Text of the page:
With luck, the Technology Incubator at Knowledge Park in downtown Rock Hill will help hatch some healthy new businesses.
The basic premise behind the incubator, which is located on the fifth floor of the Citizens building on Main Street, is that two – or more – heads are better than one, especially if those involved are tech savvy. In addition to putting people with similar goals in the same space, the incubator also supplies them with office space, cubicles, comfortable seating and other equipment.
The effort also has the help of Clemson University, which is sponsoring similar incubators across the state. Clemson will provide a step-by-step plan for budding entrepreneurs and other guidance in taking an idea to the production stage under its commercialization and technology incubation program.
Karl Kelly, who directs that program, wants to shorten the incubation process and cut down on the number of failures.
“Untethered and unassisted, entrepreneurs often fail three out of four times before they build a really successful company,” he said. The hope is that the incubator will improve the odds.
So far, three companies have signed on to use the incubator, which had its grand opening Aug. 20. More might come aboard soon.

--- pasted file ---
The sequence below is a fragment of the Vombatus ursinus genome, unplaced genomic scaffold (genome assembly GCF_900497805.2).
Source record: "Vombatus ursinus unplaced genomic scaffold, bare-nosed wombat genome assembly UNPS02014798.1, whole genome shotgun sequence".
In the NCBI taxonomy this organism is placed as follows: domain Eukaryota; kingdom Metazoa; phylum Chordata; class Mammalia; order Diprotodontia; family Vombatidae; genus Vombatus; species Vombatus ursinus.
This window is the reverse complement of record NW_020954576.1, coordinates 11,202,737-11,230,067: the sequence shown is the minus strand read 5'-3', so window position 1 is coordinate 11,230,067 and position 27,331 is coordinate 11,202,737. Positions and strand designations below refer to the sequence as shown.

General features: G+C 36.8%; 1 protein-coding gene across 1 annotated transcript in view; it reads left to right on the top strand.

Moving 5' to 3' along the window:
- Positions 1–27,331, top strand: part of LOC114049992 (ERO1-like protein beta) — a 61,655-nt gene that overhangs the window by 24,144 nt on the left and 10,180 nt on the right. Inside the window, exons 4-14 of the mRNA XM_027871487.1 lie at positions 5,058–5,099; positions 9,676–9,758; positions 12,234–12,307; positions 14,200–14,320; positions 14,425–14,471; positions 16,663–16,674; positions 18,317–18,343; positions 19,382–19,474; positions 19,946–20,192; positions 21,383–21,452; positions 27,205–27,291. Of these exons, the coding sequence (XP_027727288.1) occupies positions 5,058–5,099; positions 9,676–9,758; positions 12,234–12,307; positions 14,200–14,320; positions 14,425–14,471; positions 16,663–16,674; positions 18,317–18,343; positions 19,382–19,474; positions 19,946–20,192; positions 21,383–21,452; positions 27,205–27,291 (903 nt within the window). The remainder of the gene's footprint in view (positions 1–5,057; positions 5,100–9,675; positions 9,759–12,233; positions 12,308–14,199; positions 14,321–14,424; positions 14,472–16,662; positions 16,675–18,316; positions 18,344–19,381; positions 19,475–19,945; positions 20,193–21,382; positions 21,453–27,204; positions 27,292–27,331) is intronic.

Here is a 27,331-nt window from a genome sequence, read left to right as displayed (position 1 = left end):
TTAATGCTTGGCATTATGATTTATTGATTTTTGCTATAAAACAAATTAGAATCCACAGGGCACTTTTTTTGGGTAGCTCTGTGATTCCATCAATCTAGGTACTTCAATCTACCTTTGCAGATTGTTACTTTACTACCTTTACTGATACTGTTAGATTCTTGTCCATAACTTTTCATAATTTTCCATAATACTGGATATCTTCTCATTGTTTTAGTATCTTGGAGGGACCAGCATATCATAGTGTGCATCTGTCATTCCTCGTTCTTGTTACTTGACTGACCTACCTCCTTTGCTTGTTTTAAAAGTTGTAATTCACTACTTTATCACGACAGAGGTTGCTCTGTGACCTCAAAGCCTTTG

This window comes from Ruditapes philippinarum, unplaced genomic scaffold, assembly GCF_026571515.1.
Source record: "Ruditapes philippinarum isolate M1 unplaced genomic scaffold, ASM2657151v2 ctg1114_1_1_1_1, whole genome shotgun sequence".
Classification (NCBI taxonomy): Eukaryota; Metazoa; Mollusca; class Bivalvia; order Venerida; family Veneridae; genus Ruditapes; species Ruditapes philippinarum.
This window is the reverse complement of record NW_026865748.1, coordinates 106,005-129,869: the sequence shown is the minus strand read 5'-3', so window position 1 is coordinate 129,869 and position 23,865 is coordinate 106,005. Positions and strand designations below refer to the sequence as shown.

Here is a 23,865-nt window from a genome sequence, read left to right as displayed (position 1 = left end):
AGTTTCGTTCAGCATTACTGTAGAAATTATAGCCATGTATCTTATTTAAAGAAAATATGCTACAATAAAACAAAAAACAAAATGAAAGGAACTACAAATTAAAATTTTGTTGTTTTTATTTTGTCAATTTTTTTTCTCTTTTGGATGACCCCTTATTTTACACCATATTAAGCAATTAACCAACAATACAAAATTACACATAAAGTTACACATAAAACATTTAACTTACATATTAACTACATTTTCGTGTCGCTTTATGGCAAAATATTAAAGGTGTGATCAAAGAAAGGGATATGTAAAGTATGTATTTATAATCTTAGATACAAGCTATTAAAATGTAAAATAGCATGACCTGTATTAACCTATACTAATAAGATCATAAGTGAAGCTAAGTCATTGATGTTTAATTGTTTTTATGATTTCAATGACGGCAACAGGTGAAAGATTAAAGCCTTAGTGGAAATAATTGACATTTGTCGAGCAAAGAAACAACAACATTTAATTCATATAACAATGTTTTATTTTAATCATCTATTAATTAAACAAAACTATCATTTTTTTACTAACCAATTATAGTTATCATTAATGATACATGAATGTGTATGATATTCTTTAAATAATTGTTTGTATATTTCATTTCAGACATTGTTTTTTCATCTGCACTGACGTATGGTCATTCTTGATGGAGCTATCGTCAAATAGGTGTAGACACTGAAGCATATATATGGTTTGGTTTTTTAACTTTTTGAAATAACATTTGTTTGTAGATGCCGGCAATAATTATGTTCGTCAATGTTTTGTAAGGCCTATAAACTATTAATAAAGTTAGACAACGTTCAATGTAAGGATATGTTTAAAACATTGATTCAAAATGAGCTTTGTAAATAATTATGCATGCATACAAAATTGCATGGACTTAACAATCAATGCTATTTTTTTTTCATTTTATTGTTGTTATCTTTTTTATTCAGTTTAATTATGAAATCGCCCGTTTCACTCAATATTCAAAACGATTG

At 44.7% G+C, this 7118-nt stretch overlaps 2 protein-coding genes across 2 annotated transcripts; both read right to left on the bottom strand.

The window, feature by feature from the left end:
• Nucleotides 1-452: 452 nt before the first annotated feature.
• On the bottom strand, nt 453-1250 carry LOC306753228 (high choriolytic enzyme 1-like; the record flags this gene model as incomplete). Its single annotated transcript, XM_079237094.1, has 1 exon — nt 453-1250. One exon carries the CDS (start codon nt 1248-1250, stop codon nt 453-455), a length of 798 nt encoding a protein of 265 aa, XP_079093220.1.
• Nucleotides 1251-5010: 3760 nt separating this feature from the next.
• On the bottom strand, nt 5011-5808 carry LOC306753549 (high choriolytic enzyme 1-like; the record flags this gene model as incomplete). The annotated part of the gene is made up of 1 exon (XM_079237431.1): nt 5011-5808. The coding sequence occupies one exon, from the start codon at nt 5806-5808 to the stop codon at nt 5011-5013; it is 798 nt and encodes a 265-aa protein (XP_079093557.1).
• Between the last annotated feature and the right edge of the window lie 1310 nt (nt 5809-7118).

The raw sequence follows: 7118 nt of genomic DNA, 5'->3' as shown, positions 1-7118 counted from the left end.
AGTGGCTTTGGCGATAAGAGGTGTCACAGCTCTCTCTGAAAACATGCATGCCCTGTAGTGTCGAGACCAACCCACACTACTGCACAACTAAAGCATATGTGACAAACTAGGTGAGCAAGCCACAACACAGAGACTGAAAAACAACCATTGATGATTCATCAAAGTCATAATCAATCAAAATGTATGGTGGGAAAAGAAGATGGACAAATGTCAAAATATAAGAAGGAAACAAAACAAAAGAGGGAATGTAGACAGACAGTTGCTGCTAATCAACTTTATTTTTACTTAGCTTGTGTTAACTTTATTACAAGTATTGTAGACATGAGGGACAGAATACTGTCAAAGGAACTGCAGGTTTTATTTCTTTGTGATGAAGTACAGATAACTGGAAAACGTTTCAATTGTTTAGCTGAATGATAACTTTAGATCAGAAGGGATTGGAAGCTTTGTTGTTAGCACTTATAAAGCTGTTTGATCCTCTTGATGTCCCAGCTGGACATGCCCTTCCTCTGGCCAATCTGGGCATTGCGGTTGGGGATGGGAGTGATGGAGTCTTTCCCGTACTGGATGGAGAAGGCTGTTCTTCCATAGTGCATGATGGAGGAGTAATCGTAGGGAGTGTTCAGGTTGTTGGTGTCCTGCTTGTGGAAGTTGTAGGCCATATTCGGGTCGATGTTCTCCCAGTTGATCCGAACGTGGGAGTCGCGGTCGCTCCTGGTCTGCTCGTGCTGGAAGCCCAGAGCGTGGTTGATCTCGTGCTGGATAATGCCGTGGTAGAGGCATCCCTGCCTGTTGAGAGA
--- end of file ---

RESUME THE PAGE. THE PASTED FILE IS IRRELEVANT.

The concept for this project seems rock solid. Entrepreneurs in the competitive arena of tech startups can benefit considerably from feedback and constructive criticism from fellow entrepreneurs and incubator staff who have technical know-how. Everyone is helping each other, and that improves the chances that all will succeed.
Participants also can draw on Clemson for information and other resources, such as using students as test subjects.
Clemson started its first incubator in Bluffton and plans to open one soon in Hartsville. Two companies at the Bluffton site have taken their vision to the manufacturing stage.
This is an innovative approach and one that’s new for Rock Hill. In the past, the city has focused largely on attracting businesses such as restaurants to the downtown area. The incubator could actually grow a business from scratch that would then be based downtown, helping spur economic activity there.
And, who knows, one of those businesses could put downtown on the map.
Entrepreneurs still will have to do the heavy lifting. But the incubator can provide the sort of nurturing environment that encourages and assists people with vision to put their ideas to practical use.
We look forward to seeing how this project progresses in the months ahead.